What’s in the bag, and why?

We started this blog as a way to share our photo sessions, but deep down, I want to be a teacher.  That being said, I will, from time to time, share some shooting and equipment tips.  Allie has posted some useful info as a basis, and I am going to get her to post those on this blog, but in the mean time, they can be found here.

I hope to build off those tips for novices a bit more.  I want to talk a little bit about equipment today.  I am going to briefly outline what we use, what we hope to use and why for both.  So, let’s just jump right into the bags.

First, Allie’s Bag:

Canon 60D
Sigma 30mm f/1.4
Canon 135mm f/2 L series
Canon 50mm f/2.8 Macro
Tokina 10-17mm f/3.5-4.5 Fisheye
Canon Speedlite 430ex Mark i Flash
Gary Fong Light Sphere Diffuser

And now for my bag:

Nikon D7000
Sigma 30mm f/1.4
Nikon 50mm f/1.8D
Nikon 85mm f/1.8D
Sigma 70-200 f/2.8
Sigma 18-50mm f/2.8 Macro
Gary Fong Puffer Diffuser
Sigma EF-530DG Super Flash

One reason I like to share what is in my bag is to give prospective (and current) photographers which lenses are useful and which lenses are not.  If you look at both bags, you will see that, minus one exception, all the lenses are “prime,” or have an f stop that the photographer can set, no matter what.  The only exception is on the fisheye lens.  This is because we like to have full control of our lenses to produce the same quality and style of photo each time.  On the lenses that say f/X.X-Y.Y, you can only use certain f stops depending on your focal length.  This prevents you from having full control of things like depth of field in the photo.

Another reason to point out the bag is to notice the lenses we have in common.  You can see Allie and I both have the 30mm f/1.4 lens, a fixed 50mm lens and a macro lens.  These are all lenses that I think are ideal for learning, as well as for doing fun things.  An interesting tidbit I recently learned is older 35mm film cameras came with a 50mm f/1.8 as the standard lens, so that should give you an idea of its usefulness.  These lenses that open so wide are the ones that give creamy, blurry backgrounds.  The chart above shots how small the openings are, thus showing how much light you are letting in.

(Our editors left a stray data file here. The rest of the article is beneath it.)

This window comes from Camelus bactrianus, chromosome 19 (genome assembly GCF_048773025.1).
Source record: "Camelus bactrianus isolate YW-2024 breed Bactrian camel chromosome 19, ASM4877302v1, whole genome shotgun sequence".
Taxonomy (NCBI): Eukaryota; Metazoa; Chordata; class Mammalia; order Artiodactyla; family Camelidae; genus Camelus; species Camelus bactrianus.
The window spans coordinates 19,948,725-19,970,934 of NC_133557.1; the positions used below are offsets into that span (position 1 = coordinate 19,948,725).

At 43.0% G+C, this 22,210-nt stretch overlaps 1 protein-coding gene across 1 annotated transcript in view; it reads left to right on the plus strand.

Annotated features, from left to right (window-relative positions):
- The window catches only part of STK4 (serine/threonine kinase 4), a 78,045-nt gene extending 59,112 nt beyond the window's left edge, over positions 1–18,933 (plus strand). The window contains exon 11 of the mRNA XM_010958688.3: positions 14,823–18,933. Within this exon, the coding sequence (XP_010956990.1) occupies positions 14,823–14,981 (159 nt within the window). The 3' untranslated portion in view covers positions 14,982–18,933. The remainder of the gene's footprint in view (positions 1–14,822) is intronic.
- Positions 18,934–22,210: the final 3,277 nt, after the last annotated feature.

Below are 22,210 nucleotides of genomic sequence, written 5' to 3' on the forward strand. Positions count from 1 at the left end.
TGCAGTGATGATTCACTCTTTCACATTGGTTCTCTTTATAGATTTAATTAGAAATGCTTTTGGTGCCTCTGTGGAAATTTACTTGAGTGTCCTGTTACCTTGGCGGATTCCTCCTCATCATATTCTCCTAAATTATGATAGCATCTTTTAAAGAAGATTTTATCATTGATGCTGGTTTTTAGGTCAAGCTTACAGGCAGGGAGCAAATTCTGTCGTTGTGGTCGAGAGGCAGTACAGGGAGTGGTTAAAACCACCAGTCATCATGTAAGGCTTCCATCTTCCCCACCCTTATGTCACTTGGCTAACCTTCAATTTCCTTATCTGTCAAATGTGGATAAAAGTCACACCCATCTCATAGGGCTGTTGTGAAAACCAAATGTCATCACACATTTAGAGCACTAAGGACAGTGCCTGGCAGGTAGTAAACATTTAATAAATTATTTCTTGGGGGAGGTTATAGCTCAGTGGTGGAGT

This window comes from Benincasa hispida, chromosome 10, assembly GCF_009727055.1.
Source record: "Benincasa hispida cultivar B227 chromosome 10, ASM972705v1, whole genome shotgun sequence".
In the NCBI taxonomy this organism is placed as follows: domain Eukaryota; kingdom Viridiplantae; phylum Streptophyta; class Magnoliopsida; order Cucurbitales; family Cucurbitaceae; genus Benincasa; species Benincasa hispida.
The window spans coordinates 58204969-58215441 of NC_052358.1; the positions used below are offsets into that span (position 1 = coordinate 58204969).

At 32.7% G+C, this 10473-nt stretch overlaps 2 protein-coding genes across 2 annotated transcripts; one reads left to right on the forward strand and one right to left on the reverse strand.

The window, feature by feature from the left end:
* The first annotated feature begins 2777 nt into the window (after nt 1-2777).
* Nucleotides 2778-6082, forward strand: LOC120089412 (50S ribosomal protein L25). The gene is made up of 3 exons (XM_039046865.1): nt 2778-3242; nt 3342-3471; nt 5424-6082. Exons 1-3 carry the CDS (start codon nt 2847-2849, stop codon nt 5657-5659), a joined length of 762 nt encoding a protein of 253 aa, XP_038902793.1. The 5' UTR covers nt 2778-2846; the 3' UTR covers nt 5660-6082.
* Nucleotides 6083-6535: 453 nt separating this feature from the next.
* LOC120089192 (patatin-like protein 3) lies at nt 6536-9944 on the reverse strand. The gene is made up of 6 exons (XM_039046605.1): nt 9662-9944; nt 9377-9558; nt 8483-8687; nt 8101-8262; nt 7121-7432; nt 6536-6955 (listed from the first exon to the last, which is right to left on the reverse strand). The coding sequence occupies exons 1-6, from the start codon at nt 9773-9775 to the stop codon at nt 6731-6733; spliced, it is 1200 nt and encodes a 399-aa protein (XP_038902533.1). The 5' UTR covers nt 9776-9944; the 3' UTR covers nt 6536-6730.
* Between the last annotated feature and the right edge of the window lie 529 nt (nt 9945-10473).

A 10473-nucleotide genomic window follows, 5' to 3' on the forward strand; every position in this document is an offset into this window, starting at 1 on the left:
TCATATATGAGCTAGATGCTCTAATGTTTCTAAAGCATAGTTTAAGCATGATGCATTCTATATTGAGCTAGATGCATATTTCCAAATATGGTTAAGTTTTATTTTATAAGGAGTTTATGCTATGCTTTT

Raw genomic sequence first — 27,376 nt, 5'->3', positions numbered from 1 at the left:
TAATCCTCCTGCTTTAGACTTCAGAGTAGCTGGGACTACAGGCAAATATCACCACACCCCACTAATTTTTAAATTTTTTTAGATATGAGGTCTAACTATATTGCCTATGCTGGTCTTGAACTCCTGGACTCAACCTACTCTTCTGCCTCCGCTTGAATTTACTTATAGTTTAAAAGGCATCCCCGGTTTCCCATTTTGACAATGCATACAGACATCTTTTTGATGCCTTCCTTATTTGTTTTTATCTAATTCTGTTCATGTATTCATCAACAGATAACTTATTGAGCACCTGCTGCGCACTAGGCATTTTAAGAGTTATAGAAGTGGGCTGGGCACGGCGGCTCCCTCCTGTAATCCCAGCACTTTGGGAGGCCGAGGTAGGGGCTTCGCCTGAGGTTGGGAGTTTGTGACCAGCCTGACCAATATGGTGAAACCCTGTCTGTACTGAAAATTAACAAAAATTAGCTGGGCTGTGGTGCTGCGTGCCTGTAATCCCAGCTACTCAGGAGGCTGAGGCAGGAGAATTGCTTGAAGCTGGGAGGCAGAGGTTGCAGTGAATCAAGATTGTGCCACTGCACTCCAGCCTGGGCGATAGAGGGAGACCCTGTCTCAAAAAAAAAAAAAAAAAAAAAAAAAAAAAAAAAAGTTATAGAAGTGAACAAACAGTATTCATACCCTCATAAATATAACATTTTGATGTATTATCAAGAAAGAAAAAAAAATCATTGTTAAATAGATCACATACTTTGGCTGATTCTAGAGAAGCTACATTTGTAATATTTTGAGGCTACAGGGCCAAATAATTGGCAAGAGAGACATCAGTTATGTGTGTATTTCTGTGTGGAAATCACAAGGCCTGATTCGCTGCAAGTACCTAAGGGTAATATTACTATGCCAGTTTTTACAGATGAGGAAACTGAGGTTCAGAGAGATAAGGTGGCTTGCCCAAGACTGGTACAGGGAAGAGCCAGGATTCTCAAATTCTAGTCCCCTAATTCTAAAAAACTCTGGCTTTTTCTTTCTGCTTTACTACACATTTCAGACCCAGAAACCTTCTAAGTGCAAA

This post is already getting long, so I will quickly talk about our wish lists:

Allie’s hopes and dreams bag:

Canon 5D Mark ii
Canon 70-200 f/2.8 L series
Canon 85mm f/1.2 L series
Canon Speedlite 580EX Mark ii Flash

and my hopeful bag:

Nikon D700
Nikon SB-900 AF Speedlight Flash
Gary Fong Light Sphere Diffuser
Sigma 50mm f/1.4

We both hope to upgrade our camera bodies, very soon in fact, to gain the benefits of being able to shoot without flash in low light situations, using higher ISOs without much grain.  Though both of our cameras already perform pretty well in low light and are a dramatic improvement over entry level and lower-end bodies, we can’t wait to get to the top of the line. In addition to a body upgrade, Allie wants lens with focal lengths that I already have, but not being able to share lenses (the biggest downfall of shooting different brands) means she wants her own copy as well.  The 70-200mm is great for taking photos unobtrusively from the back of ceremonies and events.  An 85mm will get you just close enough to be able to get some beautiful candid shots without having to be right in the moment, perfect for portrait sessions.  I am looking to replace my 50mm with a higher quality, and lower (larger) aperture lens.  Also, I need to replace my flash, and Allie is hoping to get another, more powerful, flash, in order to build our off camera lighting abilities.   Also, a need we will be filling soon is a diffuser for my flash, to produce soft light that looks more natural.

Here is why I want a 50mm that can open up to an even wider aperture, aiming for dramatically blurred backgrounds, like in this headshot I took at DU:

Thanks for taking the time to read this and I hope you find it useful.  I know I wish I would have learned a little more about lenses before investing in some, as I now own some lenses that will never see the light of day as long as they are part of my collection, which is sad for the lenses, and even sadder for my wallet.  Questions about gear investment or suggestions for more educational posts? Leave it in the comments and we’re happy to discuss! Until the next installment, happy snapping!

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